Variable Size Branchless Store Technique
Variable Size Branchless Store Technique
One observation I made is that the trailing bytes code from the previous section would be useful here. Assuming the size is at least 16 bytes, I can unconditionally set between 16 and 63 bytes using the following sequence of assembly:
; rcx = destination ; r8 = size ; xmm0 = pattern to store lea r9, [r8 + rcx - 16] ; compute the location of the last ; store, could be unaligned and r8, 32 ; if size at least 32 bytes, r8 = 32, ; otherwise r8 = 0 movups [rcx], xmm0 ; set the first 16 bytes shr r8, 1 ; divide r8 by 2, this is now either 16 or 0 movups [r9], xmm0 ; set the last location movups [rcx + r8], xmm0 ; set index 0 or index 16 based on if the ; size is at least 32 neg r8 ; either 0 or -16 movups [r9 + r8], xmm0 ; set the second to last location
This assembly sequence can retire 1 store per CPU cycle. Similar arithmetic can be used to then set 4 to 15 bytes (using 4-byte store instructions instead of 16-byte store instructions). For sizes 0, 1, 2, and 3, branches are used to determine the precise number of bytes. These sizes should be exceedingly uncommon so slow performance is not a concern.
This is a large win because we expect that when memset is called for sizes under 64 bytes, the sizes will likely be at least 16 bytes big. We need a single branch to check the size is greater than 16 bytes and can then perform the memset with no additional branches.
Here are some example diagrams to help illustrate how the 4 stores are done for different sizes:
This is what the decision tree for memset looks like with all small sizes handled:
Circling back around to the code responsible for setting large buffers, there’s one additional optimization that can be done. Modern Intel CPU’s support an enhanced “rep stosb” instruction that can operate faster than SSE instructions for large sizes (software implementations are still better for small-medium sizes). The big advantage that “rep stosb” has, particularly in kernel-mode, is that it can use 32-byte or 64-byte stores under the covers. The only other way the kernel could use stores that big is if it first saved all the AVX register state (which is over 1,000 bytes of data to store).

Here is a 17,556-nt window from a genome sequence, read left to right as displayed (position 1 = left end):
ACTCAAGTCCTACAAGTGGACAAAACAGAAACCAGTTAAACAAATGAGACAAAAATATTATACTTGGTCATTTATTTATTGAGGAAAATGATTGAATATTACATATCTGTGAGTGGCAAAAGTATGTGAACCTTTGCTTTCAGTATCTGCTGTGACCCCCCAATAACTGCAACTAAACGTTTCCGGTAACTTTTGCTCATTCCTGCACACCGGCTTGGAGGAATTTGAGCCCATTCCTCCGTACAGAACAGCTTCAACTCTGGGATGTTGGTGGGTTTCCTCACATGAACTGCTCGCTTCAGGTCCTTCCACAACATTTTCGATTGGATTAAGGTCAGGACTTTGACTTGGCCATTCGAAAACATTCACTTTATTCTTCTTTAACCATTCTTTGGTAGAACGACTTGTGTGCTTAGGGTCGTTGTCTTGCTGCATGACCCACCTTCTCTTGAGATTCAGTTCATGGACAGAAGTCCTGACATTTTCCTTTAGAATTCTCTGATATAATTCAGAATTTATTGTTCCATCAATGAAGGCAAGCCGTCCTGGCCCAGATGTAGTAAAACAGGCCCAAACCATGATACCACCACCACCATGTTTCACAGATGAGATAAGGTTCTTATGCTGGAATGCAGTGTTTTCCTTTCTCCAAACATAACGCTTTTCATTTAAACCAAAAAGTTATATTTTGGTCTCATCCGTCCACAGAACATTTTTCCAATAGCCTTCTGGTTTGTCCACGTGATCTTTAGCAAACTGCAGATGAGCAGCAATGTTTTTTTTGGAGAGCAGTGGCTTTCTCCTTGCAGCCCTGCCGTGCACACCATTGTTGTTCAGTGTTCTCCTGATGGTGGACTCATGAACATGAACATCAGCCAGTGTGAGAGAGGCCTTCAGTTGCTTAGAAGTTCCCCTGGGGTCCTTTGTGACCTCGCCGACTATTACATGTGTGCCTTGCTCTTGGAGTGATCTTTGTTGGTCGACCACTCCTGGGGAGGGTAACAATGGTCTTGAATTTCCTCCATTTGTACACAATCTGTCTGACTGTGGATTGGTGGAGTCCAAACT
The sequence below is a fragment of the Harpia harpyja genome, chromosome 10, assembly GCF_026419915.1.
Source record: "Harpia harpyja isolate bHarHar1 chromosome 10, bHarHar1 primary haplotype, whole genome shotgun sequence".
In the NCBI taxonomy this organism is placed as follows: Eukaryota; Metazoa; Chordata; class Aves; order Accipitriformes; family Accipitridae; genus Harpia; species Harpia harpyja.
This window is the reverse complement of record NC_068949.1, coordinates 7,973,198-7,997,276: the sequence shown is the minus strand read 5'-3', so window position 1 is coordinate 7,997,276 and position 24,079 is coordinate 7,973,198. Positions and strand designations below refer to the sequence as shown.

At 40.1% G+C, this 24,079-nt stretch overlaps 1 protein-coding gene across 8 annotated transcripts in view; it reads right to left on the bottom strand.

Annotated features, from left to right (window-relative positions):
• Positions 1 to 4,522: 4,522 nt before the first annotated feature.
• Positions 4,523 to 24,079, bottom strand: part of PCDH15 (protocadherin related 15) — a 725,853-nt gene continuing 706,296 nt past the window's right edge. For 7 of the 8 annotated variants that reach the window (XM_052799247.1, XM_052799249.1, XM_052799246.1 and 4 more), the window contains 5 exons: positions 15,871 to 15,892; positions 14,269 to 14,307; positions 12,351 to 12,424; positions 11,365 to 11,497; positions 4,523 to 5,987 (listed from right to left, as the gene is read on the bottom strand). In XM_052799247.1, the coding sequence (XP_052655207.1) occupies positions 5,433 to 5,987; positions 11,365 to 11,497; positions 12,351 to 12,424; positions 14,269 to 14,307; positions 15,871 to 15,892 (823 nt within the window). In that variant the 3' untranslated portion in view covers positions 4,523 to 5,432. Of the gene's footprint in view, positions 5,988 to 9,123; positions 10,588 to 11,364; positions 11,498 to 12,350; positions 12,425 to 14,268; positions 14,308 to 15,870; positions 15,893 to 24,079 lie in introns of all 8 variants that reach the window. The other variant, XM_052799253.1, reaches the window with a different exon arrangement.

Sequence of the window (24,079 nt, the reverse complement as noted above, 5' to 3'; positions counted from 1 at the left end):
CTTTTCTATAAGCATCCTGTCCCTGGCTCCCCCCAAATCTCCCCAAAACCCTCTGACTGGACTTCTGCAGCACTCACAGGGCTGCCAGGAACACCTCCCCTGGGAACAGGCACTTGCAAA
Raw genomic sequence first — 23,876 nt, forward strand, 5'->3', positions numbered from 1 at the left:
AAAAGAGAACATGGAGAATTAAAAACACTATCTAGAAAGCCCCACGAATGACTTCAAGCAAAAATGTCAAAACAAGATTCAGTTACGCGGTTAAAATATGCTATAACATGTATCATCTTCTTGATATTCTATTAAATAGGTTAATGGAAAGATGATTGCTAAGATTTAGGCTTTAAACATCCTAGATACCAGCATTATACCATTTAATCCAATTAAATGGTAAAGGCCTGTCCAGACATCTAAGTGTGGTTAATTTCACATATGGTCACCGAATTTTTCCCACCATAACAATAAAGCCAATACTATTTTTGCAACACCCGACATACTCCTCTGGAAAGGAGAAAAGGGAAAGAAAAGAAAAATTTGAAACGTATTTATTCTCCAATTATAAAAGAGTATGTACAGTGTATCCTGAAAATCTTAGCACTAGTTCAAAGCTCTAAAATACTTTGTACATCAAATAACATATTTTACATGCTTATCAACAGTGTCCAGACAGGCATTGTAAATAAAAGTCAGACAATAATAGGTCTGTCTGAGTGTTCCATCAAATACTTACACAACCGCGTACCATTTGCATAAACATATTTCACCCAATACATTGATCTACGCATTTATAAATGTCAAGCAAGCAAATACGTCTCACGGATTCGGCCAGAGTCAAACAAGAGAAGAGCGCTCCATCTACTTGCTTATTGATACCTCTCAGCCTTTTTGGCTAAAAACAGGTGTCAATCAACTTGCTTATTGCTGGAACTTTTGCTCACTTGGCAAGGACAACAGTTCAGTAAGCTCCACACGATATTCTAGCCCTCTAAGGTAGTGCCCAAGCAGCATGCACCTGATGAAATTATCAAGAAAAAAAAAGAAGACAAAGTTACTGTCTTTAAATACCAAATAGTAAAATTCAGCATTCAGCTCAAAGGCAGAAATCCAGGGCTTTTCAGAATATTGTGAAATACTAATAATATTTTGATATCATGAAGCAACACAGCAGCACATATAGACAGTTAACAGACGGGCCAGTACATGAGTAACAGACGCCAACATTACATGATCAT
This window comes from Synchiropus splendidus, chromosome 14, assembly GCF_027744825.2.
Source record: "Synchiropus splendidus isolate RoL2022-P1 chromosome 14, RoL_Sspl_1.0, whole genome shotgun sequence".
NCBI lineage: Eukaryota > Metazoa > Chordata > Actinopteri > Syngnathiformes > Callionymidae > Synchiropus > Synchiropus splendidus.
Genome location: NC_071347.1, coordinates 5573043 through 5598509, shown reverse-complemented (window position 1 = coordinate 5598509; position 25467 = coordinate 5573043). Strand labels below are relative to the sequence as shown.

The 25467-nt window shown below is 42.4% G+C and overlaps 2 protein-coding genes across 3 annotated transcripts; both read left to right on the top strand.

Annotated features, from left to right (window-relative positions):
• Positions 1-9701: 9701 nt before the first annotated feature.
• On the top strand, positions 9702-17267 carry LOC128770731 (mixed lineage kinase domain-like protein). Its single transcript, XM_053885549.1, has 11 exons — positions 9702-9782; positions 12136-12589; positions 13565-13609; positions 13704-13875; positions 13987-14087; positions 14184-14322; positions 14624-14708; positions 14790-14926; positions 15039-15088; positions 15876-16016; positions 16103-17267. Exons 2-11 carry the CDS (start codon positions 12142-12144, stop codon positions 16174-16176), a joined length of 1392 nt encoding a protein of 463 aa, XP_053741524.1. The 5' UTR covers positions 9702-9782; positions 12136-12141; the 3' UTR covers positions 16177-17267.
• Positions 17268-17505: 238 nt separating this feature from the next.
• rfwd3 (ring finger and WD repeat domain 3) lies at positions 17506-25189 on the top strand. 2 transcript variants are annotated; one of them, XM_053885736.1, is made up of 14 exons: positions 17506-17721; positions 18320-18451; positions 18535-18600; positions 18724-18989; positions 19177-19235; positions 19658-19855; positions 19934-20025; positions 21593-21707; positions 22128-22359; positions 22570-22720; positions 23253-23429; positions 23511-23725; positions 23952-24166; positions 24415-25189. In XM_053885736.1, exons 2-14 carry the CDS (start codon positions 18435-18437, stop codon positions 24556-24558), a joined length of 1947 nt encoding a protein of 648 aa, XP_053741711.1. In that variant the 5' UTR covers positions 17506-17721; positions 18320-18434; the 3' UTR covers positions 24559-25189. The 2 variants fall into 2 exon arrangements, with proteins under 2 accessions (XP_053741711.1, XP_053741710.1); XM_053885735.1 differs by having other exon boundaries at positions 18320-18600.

In my testing I did notice one large deficiency in “rep stosb” that reproduces on every CPU I’ve tested it on: Passing addresses that aren’t aligned to a 32-byte boundary will result in performance that is degraded around 50%. This can be fixed by using XMM store instructions to store the first 64 bytes of the buffer, then aligning the buffer to a 64-byte boundary, adjusting the size, and passing the remainder of the buffer to “rep stosb”. You might be wondering why I 64-byte aligned the buffer instead of 32-byte. I don’t have any CPU’s that support AVX-512 to test on and I assume that “rep stosb” will have degraded performance if the buffer isn’t 64-byte aligned while doing the 64-byte stores that architecture allows for. Given that there’s no real reason not to 64-byte align the buffer, I do it to play it safe.